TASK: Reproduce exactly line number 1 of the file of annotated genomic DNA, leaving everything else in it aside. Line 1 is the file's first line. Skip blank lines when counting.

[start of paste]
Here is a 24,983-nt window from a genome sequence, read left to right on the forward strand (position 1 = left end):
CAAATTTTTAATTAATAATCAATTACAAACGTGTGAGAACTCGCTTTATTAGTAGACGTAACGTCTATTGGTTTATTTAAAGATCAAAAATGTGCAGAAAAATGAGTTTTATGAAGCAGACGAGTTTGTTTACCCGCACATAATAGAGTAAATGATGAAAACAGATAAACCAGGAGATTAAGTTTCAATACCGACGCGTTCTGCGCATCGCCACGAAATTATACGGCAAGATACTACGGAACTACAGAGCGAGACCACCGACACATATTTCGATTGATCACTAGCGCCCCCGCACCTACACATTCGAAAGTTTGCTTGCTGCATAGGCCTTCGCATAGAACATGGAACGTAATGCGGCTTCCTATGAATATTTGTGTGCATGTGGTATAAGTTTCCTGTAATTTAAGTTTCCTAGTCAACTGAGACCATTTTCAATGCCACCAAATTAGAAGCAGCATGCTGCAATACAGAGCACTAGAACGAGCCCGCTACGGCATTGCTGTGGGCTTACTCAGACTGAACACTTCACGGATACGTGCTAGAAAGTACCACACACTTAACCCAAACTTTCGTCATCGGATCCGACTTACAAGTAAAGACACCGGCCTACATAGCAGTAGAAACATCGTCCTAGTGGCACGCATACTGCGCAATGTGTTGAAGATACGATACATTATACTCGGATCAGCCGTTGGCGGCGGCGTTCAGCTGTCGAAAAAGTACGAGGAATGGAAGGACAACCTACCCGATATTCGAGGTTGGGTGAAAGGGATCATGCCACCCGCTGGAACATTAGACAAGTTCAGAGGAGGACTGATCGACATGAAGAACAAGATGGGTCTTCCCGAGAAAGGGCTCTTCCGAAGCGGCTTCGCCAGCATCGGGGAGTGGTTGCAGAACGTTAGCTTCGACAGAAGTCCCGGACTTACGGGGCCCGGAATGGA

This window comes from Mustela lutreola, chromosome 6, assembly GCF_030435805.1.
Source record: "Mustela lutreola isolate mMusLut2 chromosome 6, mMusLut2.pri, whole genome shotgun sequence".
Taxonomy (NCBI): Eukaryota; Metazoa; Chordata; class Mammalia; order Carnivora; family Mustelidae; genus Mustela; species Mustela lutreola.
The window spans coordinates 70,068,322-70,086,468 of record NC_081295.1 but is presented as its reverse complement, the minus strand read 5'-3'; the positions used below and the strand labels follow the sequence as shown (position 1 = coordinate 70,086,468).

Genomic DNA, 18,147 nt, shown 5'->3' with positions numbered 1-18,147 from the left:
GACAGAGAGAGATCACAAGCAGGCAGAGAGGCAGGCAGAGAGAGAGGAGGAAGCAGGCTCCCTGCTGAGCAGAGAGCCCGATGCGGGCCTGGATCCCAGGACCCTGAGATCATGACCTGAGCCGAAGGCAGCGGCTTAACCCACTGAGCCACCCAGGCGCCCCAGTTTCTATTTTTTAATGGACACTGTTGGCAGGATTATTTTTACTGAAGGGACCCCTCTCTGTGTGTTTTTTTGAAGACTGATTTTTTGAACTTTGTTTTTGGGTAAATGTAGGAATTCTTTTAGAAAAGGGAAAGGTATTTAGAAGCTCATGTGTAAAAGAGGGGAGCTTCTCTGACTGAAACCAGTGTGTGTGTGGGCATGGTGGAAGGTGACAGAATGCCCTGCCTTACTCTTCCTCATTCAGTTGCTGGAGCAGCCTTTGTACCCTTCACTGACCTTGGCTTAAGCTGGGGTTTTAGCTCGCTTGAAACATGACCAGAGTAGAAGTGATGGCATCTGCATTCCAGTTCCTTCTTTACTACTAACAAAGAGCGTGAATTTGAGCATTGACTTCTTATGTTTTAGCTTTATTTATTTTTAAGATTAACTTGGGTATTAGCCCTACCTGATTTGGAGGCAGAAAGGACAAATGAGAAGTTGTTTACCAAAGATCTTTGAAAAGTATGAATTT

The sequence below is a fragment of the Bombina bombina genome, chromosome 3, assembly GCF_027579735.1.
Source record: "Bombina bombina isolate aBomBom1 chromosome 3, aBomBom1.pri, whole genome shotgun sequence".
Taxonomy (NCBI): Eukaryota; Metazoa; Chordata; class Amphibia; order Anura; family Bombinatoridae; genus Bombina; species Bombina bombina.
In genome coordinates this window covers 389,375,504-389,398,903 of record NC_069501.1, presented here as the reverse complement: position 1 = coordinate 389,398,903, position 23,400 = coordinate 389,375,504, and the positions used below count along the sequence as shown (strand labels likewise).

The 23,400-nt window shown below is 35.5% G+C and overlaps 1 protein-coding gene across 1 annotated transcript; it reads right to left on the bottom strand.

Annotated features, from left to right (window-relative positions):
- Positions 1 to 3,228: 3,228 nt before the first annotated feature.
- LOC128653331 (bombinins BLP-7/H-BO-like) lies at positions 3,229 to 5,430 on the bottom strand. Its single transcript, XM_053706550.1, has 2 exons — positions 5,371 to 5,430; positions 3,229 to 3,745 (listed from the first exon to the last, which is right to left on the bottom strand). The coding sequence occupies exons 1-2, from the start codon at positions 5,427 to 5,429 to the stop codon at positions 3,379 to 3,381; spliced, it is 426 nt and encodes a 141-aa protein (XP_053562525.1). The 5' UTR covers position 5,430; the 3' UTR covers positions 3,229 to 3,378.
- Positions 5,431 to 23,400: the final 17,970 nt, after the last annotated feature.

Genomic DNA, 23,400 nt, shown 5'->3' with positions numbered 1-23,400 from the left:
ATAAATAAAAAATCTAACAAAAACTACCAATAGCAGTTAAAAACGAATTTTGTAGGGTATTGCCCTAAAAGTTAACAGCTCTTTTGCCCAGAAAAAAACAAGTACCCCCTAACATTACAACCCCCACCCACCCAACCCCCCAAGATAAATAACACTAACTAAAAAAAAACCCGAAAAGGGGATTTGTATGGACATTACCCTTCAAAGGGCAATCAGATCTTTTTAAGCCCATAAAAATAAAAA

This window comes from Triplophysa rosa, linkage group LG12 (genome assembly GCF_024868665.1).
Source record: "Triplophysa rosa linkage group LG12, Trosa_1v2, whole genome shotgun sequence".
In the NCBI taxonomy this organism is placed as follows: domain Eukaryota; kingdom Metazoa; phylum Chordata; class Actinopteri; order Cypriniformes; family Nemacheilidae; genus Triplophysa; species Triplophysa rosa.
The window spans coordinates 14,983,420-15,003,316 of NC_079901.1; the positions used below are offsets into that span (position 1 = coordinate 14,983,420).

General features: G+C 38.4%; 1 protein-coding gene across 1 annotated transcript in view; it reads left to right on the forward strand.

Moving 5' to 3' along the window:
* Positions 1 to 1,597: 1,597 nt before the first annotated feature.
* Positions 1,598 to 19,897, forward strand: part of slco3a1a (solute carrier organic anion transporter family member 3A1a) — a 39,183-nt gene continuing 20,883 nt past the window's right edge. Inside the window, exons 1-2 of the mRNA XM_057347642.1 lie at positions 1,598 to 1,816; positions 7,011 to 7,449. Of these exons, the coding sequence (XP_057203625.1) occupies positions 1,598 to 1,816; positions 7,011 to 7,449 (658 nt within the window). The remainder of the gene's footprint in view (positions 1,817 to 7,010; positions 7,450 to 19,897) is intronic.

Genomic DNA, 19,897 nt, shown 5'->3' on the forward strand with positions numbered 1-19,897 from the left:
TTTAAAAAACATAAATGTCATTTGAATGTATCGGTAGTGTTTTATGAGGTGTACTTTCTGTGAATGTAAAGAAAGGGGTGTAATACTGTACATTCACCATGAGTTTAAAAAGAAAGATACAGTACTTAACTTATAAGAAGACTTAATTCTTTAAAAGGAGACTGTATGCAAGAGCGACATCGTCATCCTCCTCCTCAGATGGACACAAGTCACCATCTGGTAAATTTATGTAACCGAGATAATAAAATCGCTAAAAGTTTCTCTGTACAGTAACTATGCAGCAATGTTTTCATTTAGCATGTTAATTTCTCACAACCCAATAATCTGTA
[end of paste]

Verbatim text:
Here is a 24,983-nt window from a genome sequence, read left to right on the forward strand (position 1 = left end):